SMUD: Better than PG&E, but not perfect
First off, it’s far better to get your power from SMUD than PG&E, especially these days.
The Sacramento Municipal Utility District charges lower rates and is generally well managed. And it hasn’t put residents in danger, unlike Pacific Gas & Electric, which in January filed for bankruptcy due to all the lawsuits from deadly wildfires it caused.
Still, that does not mean that SMUD is perfect, or that its customers are completely off the hook.
Indeed, the SMUD board is starting toward another round of potential rate hikes—4.75 percent in 2020 and another 4.5 percent in 2021, according to the general manager’s report released on March 21.
For more than 557,000 residential customers, the average monthly bill of $114 would rise by $5.40 in both 2020 and 2021. There was a 1.5 percent rate increase for residential accounts in 2018.
SMUD says that the higher rates are needed to increase reliability and safety and comply with regulations, and that it reduced the proposed hike from at least 6.5 percent by cutting operational costs by $28 million a year.
Then, there’s a “fixed charge” of $20.30 a month, which covers costs for billing, call centers, meters, poles, transformers and other equipment. While most municipal utilities have such a charge as well, as of last year, SMUD’s was third highest in a list of 21 it provided. SMUD isn’t proposing an increase in that charge for residential customers.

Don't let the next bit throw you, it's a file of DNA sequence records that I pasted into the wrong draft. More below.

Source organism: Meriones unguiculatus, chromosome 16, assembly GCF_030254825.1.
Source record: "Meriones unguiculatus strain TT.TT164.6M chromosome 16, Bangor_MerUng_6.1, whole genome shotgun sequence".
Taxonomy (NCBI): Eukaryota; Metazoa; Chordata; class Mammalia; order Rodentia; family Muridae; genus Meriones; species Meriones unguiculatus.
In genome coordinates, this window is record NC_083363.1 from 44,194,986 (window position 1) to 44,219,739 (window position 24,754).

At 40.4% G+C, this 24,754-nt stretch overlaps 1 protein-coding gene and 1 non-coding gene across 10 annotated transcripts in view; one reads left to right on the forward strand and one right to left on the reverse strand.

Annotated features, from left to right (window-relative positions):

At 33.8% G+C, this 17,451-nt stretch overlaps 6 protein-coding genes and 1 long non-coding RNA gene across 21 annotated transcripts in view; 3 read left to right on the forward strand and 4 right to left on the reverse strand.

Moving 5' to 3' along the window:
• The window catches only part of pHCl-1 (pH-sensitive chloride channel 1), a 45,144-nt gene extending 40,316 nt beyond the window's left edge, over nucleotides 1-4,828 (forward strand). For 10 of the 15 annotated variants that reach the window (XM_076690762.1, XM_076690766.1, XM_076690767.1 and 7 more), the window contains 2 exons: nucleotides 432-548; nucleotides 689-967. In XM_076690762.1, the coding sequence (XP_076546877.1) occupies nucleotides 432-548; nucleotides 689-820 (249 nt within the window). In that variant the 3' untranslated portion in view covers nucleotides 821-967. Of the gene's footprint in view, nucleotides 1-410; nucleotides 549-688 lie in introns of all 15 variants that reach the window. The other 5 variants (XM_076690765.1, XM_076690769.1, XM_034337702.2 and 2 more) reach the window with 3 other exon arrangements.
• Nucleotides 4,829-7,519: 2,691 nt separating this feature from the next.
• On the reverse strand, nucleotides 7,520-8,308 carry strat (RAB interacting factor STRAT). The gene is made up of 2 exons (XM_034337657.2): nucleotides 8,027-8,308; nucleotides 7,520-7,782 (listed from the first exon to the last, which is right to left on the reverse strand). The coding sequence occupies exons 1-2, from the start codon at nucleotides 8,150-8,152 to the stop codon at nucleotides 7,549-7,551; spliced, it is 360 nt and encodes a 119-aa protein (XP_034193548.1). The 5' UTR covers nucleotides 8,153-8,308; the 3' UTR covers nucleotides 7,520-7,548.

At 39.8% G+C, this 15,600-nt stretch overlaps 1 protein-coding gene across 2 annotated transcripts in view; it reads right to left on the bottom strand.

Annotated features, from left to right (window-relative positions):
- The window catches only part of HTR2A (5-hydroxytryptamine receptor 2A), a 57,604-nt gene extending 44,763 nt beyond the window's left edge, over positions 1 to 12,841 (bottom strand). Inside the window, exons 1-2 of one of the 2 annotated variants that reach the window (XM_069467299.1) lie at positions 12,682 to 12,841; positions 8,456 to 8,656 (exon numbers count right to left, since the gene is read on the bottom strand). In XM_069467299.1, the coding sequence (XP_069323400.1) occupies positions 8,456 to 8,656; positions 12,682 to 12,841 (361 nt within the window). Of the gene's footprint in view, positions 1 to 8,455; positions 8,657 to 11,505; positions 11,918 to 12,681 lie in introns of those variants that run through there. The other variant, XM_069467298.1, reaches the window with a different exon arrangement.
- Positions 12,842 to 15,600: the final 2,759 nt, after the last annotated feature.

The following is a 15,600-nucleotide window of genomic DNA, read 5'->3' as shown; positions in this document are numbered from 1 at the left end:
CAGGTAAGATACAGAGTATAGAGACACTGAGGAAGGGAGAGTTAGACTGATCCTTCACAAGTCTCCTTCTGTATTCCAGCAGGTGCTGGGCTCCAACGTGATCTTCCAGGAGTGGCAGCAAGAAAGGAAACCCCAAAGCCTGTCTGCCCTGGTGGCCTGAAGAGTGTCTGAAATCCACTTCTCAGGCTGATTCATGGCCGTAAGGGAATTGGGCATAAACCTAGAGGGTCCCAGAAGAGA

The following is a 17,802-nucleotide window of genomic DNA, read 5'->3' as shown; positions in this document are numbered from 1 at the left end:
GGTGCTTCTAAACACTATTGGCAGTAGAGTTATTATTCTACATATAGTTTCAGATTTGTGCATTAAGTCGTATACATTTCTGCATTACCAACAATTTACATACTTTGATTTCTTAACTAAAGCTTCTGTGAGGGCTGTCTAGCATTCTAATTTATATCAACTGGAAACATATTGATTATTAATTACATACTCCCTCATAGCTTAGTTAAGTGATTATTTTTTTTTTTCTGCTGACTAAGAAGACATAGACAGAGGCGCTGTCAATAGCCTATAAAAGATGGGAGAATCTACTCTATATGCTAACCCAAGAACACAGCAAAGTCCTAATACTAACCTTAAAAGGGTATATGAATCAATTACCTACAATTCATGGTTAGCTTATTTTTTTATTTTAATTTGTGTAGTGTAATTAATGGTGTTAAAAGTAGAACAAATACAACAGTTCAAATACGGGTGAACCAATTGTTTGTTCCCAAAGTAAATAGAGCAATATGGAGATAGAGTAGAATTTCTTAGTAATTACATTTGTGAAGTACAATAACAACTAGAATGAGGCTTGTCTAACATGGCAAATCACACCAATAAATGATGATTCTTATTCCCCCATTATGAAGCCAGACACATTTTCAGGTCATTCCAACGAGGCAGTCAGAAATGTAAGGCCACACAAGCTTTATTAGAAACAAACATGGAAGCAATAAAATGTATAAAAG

But for 56,000 small businesses, the charge would rise to $25 in 2022 and $33 in 2028. They and other commercial accounts are also facing potential rate increases. For small businesses, with an average monthly bill of $167, the increases would be $7.90 in both 2020 and 2021.
SMUD’s official policy is that its rates will be 18 percent below PG&E’s. At the end of 2018, SMUD says its average rates were at least 26 percent lower than PG&E’s and among the lowest in California.
Even though it’s a public utility, not as profit-driven as investor-owned utilities, SMUD is facing many of the same pressures driving up costs: the increasing threat of wildfires, the need to upgrade technology, the priority to reduce carbon emissions and rising labor costs, including pensions.
SMUD forecasts the need for 4 percent to 4.5 percent annual rate hikes for the next decade. Lower increases would mean higher hikes in the future or cuts in programs and services, the staff says. At the same time, SMUD is encouraging energy efficiency by selling smart thermostats and offering rebates for energy-efficient appliances. In late 2018, it put in place a “time of day” rate as the standard, with higher prices between 5 p.m. and 8 p.m. when power usage is highest.
The SMUD board is planning public workshops April 23 and May 9 before releasing a rate plan for a public hearing on June 4. A vote is scheduled for June 24. Any rate hikes would start going into effect January 1.
So it’s time to speak up, if you want. But just remember: It could be worse, a lot worse.